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Madonna Interview : Ladies Home Journal

Interviewer: But don’t you sometimes miss the good old USA?

Madonna: I kind of like that I’m a Yank in England – I like being a fish out of water. They’re not really interested in spoiling you here if you’re a celebrity. I feel like I get left alone here. I ride my bike, I put my hat on, and I feel more free here. I go to Hyde Park, I ride to the recording studio, I ride to my friend’s house.

Interviewer: Do you remember first meeting Guy? What was your initial attraction to him?

Madonna: He has a great wit – that’s the first thing I noticed when I met him, his incredible sense of humor and his use of language – I found that very attractive. He made me laugh, but he was funny in a clever way, not in an obvious way. He made me think. He’s very well read, very curious, inquisitive.

Interviewer: You once said that marriage is both harder and better than you’d ever expected. What did you mean by that?

Madonna: Marriage is hard. No one can prepare you – maybe they can, but I didn’t grow up with a mother, you know, someone to give me her insight about what married life was going to be. When you’re married, you can’t run away. I mean, you can run way, but that’s not my style. I’m not a quitter. It’s taken me a long time to realize what the whole point of marriage is, and I don’t think it has anything to do with our romantic notions – like walks together, and sending flowers to one another, and bringing up children together. Those are all manifestations, but the whole point of marriage is for each and every one of us to learn how to get along with one person, and to learn to love that person unconditionally. And if you can do it with one person, then your whole attitude toward the world and humanity can change. It’s easier to have unconditional love for your children. They’re young and they’re cute, and they get away with it. Somehow, when a grown-up behaves badly or immaturely, you immediately find yourself making little lists – okay, I’m writing that down, I’m going to remember you did that. “The list where you irritated me is getting longer!” That’s what I do.

Interviewer: So you’re the type who will confront your husband when something is wrong?

Madonna: Yes. If I have a problem, I want to work it out, right now. My husband is like, “I don’t want to talk about it right now. I need to think about it. Let’s talk about it in two days.” Two days? No! I have to be right now! I have to prove that you’re wrong now! Sometimes I need to learn to bite my tongue. And that’s the whole give-and-take about marriage – you don’t always get your way. And let’s face it – until you get married, you get your way. Once you get married, you suddenly have to think of somebody else before you make decisions, before you speak. That’s about putting your ego in check, about growing up and about putting somebody else in front of you. Marriage is a tool for each and every one of us to ultimately make the world a better place. Because if you can get along with your husband or wife, and work toward loving them unconditionally, chances are you’re going to be a lot more compassionate and a lot less judgmental toward your fellow man.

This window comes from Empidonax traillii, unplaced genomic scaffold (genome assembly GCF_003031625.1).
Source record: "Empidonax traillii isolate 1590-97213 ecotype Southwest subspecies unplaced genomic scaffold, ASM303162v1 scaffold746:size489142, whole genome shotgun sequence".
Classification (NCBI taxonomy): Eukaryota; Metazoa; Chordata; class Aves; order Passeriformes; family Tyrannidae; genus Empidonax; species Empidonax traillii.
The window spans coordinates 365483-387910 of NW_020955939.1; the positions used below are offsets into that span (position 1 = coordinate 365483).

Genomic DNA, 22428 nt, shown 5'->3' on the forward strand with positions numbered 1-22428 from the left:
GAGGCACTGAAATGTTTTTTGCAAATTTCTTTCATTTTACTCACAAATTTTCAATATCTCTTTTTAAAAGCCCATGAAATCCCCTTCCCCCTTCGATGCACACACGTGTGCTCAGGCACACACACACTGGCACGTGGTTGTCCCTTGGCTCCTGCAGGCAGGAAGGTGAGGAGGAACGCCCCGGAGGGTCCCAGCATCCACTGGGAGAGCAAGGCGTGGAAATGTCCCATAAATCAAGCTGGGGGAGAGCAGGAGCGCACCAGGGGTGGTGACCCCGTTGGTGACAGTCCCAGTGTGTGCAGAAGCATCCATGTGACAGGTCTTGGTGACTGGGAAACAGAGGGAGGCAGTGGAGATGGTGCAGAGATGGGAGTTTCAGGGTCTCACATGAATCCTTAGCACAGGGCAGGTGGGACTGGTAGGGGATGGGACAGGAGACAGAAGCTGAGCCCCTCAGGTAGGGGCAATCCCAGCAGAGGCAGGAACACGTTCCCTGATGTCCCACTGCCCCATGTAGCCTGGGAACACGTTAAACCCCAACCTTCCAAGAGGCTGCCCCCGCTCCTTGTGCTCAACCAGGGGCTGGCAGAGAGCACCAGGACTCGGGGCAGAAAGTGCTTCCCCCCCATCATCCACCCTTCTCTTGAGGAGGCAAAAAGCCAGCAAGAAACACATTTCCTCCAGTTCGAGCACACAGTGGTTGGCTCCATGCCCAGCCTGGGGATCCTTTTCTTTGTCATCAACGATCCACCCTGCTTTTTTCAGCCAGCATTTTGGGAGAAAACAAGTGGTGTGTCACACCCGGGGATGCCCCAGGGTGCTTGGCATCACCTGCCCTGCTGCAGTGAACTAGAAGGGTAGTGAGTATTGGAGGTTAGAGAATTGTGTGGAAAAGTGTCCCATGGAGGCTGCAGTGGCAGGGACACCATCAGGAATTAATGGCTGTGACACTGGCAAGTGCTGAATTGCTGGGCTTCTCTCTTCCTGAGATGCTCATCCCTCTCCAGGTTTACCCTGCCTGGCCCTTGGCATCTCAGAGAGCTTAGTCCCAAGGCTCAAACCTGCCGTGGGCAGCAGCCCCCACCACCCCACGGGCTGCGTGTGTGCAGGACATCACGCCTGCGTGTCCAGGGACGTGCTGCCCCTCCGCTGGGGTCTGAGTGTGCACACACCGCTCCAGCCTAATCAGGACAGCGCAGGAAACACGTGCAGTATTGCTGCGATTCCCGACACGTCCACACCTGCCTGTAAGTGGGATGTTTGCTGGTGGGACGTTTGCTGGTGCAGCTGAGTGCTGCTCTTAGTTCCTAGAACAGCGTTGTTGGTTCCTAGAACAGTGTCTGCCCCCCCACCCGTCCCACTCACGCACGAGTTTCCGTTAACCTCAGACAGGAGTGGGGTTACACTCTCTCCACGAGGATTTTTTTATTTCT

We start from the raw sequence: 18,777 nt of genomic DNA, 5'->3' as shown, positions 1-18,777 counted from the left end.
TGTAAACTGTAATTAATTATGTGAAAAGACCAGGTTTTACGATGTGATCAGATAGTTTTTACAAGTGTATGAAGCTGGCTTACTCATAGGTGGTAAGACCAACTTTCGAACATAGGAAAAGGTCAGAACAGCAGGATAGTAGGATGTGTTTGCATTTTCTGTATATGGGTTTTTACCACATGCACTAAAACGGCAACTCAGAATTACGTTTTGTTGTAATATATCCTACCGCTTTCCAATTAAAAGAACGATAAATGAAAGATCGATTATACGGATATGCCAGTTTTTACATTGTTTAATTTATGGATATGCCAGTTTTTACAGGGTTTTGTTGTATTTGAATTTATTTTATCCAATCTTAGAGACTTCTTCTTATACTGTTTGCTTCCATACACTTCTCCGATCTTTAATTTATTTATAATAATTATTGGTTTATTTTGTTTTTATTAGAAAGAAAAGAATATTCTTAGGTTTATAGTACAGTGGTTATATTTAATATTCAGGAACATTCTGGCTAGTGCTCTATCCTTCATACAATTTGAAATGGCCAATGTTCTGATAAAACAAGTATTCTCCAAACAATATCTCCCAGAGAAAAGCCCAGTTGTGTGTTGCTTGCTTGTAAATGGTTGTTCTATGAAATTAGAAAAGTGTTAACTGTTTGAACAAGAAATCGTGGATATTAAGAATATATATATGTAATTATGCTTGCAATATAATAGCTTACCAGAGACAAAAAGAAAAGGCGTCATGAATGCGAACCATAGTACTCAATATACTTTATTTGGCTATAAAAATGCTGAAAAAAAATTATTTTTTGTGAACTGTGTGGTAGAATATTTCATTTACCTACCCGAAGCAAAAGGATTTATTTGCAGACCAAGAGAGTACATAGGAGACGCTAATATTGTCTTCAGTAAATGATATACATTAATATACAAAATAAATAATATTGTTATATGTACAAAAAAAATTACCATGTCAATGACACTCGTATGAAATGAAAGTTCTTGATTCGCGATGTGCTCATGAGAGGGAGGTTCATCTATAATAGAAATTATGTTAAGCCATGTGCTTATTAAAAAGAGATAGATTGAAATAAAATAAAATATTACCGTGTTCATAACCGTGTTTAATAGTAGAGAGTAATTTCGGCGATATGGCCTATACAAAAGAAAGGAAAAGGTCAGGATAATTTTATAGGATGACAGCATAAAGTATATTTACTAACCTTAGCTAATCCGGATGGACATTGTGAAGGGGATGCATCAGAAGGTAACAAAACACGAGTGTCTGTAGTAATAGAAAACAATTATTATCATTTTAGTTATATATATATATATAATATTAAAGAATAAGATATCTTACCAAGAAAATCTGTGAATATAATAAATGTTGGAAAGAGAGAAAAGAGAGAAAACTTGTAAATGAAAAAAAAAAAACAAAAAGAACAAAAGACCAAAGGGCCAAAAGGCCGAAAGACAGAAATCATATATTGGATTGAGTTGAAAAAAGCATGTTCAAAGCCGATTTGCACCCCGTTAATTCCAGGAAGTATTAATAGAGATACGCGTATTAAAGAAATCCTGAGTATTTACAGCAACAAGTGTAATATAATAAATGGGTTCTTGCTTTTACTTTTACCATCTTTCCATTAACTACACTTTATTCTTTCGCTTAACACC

Interviewer: Do you feel that this time you married for the right reason, whereas you didn’t with your first marriage, to Sean Penn?

Madonna: Oh, yeah. I wasn’t even thinking when I got married last time, I was just thinking, Oh, you’re so talented, you’re so cute! It was all excitement. I’d just become famous, the whole thing was crazy. He’s a brilliant man and all, but I wasn’t thinking past my nose. I was 26. We were both forces to be reckoned with. I wasn’t interested in making compromises – I just wanted to do what I wanted to do. And he wanted to do what he wanted to do. When I got married this time, I’d already had two children, and I was very clear what my priorities were. Making my marriage and my children and my spiritual life work are my priorities.

Interviewer: Can you talk about your early days of motherhood and how it changed you?

Madonna: Motherhood was the beginning of my own journey asking the question, Why am I here? I had to stop and think: What am I going to teach my daughter? What do I believe in? I don’t even know what I believe in, and if I don’t know, how am I going to teach my daughter anything? What have I been put on this earth for? What’s the whole point of life? What’s important, what isn’t important? Is there life beyond this physical world we live in? Everything. When I started asking, a teacher appeared, and my husband appeared. Everything kind of came at the same time, when I decided to pull my head out of my ass – forgive my vulgarity. But I decided to think beyond my career, beyond what I did for myself as an artist. I was into freedom of speech, freedom of expression, women’s rights, and that’s all great. But that’s one tiny little percentage of the world out there that needs to be explored, and I wasn’t really dealing with the big picture. Motherhood was my triggering point for trying to understand the meaning of life.